Mattel could allow its vendors to subcontract with suppliers, which had to be ISO certified. Still there should be proper testing system to assure the quality of the paint. Vendors should check frequently for the lead containing paints, which can be checked by different lead checking machines. Vendor should verify the certification of..........................

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In August and September 2007, Mattel made a number of product recalls, totaling more than 20 million toys. Recalls were excessive for lead and magnets that could become loose. All of the recalled toys were made in China. Mattel recalls on the heels of a number of high-profile security problems with Chinese imports, including contaminated pet food and toothpaste, defective tires, and lead-painted toys. Recalls provoked sharp criticism in Mattel and its Chinese supply chain, despite the fact that more than 85 percent of the recalled toys were associated with the design problems (magnets), and not due to improper production (use of lead-based paint). Case provides a basis for discussion of outsourcing and supply chain management. The basic manufacturing process is fairly simple toy, providing a forum to discuss these issues without complications advanced manufacturing or supply chain involved. In this case, supply chain defects, such as the use of lead paint suppliers, can have serious consequences. Supply chain should be designed to prevent these defects. The case allows a discussion of why the company outsourcing, supply chain management and the proper use of inspection and testing. It also provides the opportunity to learn the answer to the crisis, and the relationship between the company and the government. "Hide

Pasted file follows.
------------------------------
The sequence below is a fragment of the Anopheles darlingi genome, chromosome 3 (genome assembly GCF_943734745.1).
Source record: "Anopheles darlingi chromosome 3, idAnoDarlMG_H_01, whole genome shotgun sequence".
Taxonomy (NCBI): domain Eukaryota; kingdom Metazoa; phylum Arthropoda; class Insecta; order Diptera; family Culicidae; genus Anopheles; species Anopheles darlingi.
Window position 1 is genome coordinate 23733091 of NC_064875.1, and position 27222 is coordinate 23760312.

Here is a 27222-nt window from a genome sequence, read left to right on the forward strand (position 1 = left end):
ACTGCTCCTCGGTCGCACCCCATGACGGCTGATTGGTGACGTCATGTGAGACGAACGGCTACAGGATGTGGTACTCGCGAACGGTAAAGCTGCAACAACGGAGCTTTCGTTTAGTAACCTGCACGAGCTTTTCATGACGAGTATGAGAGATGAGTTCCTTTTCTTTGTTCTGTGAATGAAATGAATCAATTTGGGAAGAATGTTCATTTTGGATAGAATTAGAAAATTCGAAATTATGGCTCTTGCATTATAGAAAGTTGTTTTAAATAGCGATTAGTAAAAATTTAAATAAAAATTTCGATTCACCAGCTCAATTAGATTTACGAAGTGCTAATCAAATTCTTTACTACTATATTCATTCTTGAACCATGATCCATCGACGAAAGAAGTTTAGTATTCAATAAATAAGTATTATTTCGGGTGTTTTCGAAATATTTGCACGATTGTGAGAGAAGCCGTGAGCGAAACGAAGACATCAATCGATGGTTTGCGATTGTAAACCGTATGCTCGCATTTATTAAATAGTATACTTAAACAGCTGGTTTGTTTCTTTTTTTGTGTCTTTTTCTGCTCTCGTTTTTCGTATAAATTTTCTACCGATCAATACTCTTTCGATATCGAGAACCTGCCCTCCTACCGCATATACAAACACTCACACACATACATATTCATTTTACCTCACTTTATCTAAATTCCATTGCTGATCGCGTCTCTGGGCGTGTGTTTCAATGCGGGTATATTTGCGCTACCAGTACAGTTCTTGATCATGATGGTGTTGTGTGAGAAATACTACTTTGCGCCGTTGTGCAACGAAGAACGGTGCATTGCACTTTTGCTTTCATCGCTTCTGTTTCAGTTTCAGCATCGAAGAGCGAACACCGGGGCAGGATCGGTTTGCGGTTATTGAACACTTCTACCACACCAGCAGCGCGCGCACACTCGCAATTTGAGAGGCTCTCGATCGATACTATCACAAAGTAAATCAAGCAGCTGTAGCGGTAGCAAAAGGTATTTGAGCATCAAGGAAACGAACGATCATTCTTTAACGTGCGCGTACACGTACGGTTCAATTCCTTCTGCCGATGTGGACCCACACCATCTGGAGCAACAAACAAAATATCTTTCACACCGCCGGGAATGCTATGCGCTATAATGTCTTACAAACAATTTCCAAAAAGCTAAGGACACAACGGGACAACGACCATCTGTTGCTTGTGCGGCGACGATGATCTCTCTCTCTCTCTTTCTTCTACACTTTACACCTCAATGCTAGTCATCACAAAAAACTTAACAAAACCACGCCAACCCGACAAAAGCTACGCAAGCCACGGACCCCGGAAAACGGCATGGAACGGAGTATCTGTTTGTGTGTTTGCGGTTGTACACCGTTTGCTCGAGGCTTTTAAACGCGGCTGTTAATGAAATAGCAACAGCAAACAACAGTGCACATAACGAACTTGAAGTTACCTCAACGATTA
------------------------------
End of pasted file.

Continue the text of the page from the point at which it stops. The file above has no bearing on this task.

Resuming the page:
by Hau Lee, Mitchell M. Tseng, David W. Hoyt Source: Stanford Graduate School of Business 20 pages. Publication Date: September 15, 2008. Prod. #: GS63-PDF-ENG